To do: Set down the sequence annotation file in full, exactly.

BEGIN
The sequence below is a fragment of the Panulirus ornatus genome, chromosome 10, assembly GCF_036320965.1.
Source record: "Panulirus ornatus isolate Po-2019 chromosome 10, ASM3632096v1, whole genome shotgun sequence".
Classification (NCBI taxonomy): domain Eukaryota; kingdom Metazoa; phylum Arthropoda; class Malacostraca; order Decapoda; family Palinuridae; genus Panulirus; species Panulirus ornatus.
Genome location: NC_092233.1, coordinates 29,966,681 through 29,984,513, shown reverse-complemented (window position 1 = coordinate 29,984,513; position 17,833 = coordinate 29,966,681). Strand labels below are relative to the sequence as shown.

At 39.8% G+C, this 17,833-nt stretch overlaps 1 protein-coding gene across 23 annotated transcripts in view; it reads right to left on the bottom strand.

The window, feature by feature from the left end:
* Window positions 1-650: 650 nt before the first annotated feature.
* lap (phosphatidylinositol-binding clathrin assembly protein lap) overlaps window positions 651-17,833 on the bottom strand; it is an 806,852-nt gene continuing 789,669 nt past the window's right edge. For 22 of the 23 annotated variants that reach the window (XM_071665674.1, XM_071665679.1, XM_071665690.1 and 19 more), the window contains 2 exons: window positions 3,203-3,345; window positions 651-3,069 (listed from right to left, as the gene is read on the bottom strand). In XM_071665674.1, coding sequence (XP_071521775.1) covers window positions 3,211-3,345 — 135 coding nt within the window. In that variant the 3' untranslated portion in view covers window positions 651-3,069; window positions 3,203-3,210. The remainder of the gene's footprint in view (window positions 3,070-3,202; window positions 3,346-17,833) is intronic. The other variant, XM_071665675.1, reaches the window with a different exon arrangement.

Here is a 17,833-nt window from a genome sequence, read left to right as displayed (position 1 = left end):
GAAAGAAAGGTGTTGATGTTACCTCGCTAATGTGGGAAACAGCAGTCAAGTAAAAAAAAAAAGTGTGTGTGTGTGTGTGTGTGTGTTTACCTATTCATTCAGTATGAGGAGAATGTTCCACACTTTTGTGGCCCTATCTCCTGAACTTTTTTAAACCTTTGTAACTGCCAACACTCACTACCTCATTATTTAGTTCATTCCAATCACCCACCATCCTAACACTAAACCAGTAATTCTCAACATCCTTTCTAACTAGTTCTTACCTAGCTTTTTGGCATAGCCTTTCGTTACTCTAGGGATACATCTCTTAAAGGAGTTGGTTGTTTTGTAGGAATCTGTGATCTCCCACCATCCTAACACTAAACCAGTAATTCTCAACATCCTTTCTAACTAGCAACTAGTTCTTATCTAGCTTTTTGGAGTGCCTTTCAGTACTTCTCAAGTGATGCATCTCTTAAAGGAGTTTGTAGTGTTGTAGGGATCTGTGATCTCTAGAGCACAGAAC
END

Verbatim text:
The sequence below is a fragment of the Panulirus ornatus genome, chromosome 10, assembly GCF_036320965.1.
Source record: "Panulirus ornatus isolate Po-2019 chromosome 10, ASM3632096v1, whole genome shotgun sequence".
Classification (NCBI taxonomy): domain Eukaryota; kingdom Metazoa; phylum Arthropoda; class Malacostraca; order Decapoda; family Palinuridae; genus Panulirus; species Panulirus ornatus.
Genome location: NC_092233.1, coordinates 29,966,681 through 29,984,513, shown reverse-complemented (window position 1 = coordinate 29,984,513; position 17,833 = coordinate 29,966,681). Strand labels below are relative to the sequence as shown.

At 39.8% G+C, this 17,833-nt stretch overlaps 1 protein-coding gene across 23 annotated transcripts in view; it reads right to left on the bottom strand.

The window, feature by feature from the left end:
* Window positions 1-650: 650 nt before the first annotated feature.
* lap (phosphatidylinositol-binding clathrin assembly protein lap) overlaps window positions 651-17,833 on the bottom strand; it is an 806,852-nt gene continuing 789,669 nt past the window's right edge. For 22 of the 23 annotated variants that reach the window (XM_071665674.1, XM_071665679.1, XM_071665690.1 and 19 more), the window contains 2 exons: window positions 3,203-3,345; window positions 651-3,069 (listed from right to left, as the gene is read on the bottom strand). In XM_071665674.1, coding sequence (XP_071521775.1) covers window positions 3,211-3,345 — 135 coding nt within the window. In that variant the 3' untranslated portion in view covers window positions 651-3,069; window positions 3,203-3,210. The remainder of the gene's footprint in view (window positions 3,070-3,202; window positions 3,346-17,833) is intronic. The other variant, XM_071665675.1, reaches the window with a different exon arrangement.

Here is a 17,833-nt window from a genome sequence, read left to right as displayed (position 1 = left end):
GAAAGAAAGGTGTTGATGTTACCTCGCTAATGTGGGAAACAGCAGTCAAGTAAAAAAAAAAAGTGTGTGTGTGTGTGTGTGTGTGTTTACCTATTCATTCAGTATGAGGAGAATGTTCCACACTTTTGTGGCCCTATCTCCTGAACTTTTTTAAACCTTTGTAACTGCCAACACTCACTACCTCATTATTTAGTTCATTCCAATCACCCACCATCCTAACACTAAACCAGTAATTCTCAACATCCTTTCTAACTAGTTCTTACCTAGCTTTTTGGCATAGCCTTTCGTTACTCTAGGGATACATCTCTTAAAGGAGTTGGTTGTTTTGTAGGAATCTGTGATCTCCCACCATCCTAACACTAAACCAGTAATTCTCAACATCCTTTCTAACTAGCAACTAGTTCTTATCTAGCTTTTTGGAGTGCCTTTCAGTACTTCTCAAGTGATGCATCTCTTAAAGGAGTTTGTAGTGTTGTAGGGATCTGTGATCTCTAGAGCACAGAAC